While those who enjoyed Arundhati Roy’s novel The God of Small Things will bemoan the continuing lack of a fictional follow-up, there is no faulting her rate of work in the field of polemical writing. She has produced a steady stream of books in which the case for global justice is eloquently argued.
The Ordinary Person’s Guide To Empire is her new collection of articles, essays and speeches gathered from the past year. The focus is, unsurprisingly, the illegal invasion of Iraq and, despite a certain amount of repetition which good copy editing should have rectified, this is a valuable addition to her work.
Writing with passion and real anger, Roy dissects the weasel words and outright lies used to justify Bush and Blair’s cowardly attack, making the clear connection between military might and economic hegemony. In Argentina and Iraq, North Korea and Syria, only the weapons differ: in one place cruise missiles, in another an IMF cheque book. It has ever been thus but the bungling Bush has for the first time ‘placed on full public view the working parts, the nuts and bolts of the apocalyptic apparatus of the American Empire’. Time, as Roy remarks mildly, to bring on the spanners.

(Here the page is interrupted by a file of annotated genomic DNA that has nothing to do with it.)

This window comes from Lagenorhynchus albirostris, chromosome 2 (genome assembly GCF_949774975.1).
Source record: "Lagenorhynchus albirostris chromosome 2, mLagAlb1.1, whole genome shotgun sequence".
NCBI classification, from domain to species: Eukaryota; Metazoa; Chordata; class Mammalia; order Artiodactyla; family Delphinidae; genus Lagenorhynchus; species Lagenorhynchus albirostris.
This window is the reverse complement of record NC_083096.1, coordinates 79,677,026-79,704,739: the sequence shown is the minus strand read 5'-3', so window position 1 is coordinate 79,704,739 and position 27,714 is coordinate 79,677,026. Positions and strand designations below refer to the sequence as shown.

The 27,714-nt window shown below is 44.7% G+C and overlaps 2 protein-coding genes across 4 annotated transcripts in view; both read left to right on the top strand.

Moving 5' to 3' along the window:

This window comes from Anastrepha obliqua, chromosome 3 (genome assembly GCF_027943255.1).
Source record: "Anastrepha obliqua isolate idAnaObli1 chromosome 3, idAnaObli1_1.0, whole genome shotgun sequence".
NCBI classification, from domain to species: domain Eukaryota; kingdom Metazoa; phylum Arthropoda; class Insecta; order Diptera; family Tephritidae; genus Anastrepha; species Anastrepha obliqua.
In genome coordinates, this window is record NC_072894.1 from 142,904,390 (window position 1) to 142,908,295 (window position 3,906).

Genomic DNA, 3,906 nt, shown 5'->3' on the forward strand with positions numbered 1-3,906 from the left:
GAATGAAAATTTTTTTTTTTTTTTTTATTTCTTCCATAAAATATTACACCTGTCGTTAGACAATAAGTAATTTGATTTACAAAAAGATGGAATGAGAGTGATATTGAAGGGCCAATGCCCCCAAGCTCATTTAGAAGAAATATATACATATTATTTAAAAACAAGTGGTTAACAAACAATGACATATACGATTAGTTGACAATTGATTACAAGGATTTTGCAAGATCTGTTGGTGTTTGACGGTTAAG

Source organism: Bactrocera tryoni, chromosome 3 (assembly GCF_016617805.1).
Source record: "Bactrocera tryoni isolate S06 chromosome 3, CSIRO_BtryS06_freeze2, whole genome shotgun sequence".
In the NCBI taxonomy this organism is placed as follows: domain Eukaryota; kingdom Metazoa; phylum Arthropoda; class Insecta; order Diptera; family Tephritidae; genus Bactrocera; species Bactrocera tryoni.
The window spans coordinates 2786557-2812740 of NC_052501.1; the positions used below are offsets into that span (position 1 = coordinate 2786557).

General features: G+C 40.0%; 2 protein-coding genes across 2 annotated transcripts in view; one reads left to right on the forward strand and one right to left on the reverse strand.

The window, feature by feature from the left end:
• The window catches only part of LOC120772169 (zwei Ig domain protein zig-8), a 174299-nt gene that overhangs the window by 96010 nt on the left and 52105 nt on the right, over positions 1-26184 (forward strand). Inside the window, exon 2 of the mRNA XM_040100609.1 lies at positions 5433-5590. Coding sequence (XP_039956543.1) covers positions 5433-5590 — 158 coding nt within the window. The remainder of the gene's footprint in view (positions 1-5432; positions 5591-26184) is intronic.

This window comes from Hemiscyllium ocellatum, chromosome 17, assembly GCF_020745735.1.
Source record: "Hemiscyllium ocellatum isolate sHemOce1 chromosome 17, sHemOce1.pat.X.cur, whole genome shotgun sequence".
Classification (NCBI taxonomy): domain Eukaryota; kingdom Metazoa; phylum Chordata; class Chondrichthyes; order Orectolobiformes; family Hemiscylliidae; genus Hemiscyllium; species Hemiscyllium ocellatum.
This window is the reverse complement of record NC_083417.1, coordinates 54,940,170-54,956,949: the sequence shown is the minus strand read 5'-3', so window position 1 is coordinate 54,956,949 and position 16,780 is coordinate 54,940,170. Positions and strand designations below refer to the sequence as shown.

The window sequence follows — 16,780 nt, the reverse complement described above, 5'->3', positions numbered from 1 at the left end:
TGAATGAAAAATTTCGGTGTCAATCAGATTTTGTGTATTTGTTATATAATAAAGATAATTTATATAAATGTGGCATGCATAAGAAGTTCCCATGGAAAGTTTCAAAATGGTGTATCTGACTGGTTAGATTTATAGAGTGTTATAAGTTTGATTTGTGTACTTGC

This is the real war being fought at the moment, not the endless, futile ‘war on terror’ declared by Bush. It is the battle being waged by all of us on behalf of memory against the amnesia that the Empire would wish on us. In this war, Arundhati Roy is a courageous voice and an indomitable ally.
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